From the Editor-In-Chief
by Jin Hee Han
In this new issue, our authors challenge us to recognize that endurance signifies not so much hardness of certain situations but the hardiness of the faithful. They remind us of the grace of resilience. For that we are eternally grateful.
Healing: Psychological and Theological Perspectives
by Insook Lee
Many health care professionals consider religion and spirituality essential components in a holistic approach to health; many religious leaders recognize the benefits of using scientific and psychological perspectives to assess and treat specific symptoms. Here the author suggests ways for pastors to engage in dialog and treatment with health professionals.
Is There No Balm in Gilead?
by Gail Davis
When pastors sense that they have failed to live up to self-imposed standards they may feel hopelessness. Suicide among clergy is as common as in the general population. This article offers ways to help pastors and congregations ratchet down unrealistic expectations. Pastors are not 24-hour ERs and congregations need to come to grips with that reality.
Preaching Disability: The Power of Words and Attitude from the Pulpit
by Bill Gaventa
As people with disabilities and their families become more visible in our congregations, the power of invitation, hospitality, and inclusion starts with the pastor and extends throughout the congregation. The author gives practical advice on how to do just that, and he includes many tips for pastors and others for making successful, error-free transitions.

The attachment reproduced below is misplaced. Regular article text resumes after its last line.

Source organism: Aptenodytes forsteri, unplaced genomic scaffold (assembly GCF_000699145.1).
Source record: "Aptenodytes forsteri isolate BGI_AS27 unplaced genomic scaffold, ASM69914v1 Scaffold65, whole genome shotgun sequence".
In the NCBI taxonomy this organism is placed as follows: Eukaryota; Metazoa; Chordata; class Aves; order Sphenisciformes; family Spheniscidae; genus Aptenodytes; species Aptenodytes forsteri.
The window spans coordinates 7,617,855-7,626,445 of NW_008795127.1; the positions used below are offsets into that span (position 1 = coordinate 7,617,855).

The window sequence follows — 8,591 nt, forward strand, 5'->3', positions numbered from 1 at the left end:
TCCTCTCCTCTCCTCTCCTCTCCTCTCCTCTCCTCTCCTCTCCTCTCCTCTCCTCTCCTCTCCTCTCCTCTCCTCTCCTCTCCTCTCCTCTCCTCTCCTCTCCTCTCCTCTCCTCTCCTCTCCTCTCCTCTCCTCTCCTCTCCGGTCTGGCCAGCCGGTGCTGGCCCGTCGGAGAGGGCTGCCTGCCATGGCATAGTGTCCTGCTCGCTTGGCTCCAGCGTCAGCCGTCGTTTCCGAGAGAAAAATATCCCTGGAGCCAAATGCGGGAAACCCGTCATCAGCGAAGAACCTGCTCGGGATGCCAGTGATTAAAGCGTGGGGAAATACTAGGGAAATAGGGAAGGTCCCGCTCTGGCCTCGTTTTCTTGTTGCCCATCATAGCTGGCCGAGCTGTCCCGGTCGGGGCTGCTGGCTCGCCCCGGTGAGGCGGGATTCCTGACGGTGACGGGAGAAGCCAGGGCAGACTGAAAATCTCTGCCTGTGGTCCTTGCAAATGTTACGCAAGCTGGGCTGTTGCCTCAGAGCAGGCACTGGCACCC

Redeeming Memories for Healing
by Nancy Fields
This is an honest exploration of some difficulties faced by the author as she embarked on her pastoral career. While expectations from new clergy about their idealized role may be high, old experiences can cause uncertainty. Here are personal tips on how to help clergy use innate belief in God’s healing ways to gaining a strong, redeeming sense of purpose.
Scar: Evidence of Healing
by Christine Stopka
The author’s church is located near in the vicinity of the Sandy Hook Elementary School, scene of last year’s school shooting in Connecticut. She intentionally left her church open every day so that anyone seeking solace, to pray, or sit in the quiet could come. Members and non-members were grateful to find a place of peaceful silence.
Compassion to Heal the World
by Mary Foulke
Sympathy and compassion are related, however, sympathy is more a feeling whereas compassion is both feeling and action. The author uses 2 Samuel, dealing with King David, to flesh out the differences between the two emotions; Jesus was a constant example of a life devoted to compassion for humankind. This intriguing article offers many insights useful to clergy.
The Authority of the Healer: Healing Stories in the Gospel of John
by Peggy Adrien
The Gospel according to John starts off powerfully by identifying Jesus as the Word/as God. Within his Gospel, John cites only two healing stories—a cripple and a blind man. Here the author links the healer, Jesus, with the Old Testament demonstrating how these healings supported John’s opening statement about Jesus.
Healing as Liberation
by Agnes McBeth
The author challenges readers to disconnect from the external, mundane practices of searching for God, and regain the healing power potential of connection within God—that relationship between Christ and the penitent heart. God’s healing goes beyond the physical, resulting in freedom. In this worldview, healing is defined by our ability to liberate others.
Jesus, the Healer
by Priscilla Marcial
This is an unusual article for our Journal since it deals with a modern day healing of a five-month old baby who had emergency heart surgery; despite the fine reputation of the surgeon and the hospital, the mother felt that the operation had failed, and was terrified. She prayed non-stop for her daughter. A question might be―who was healed?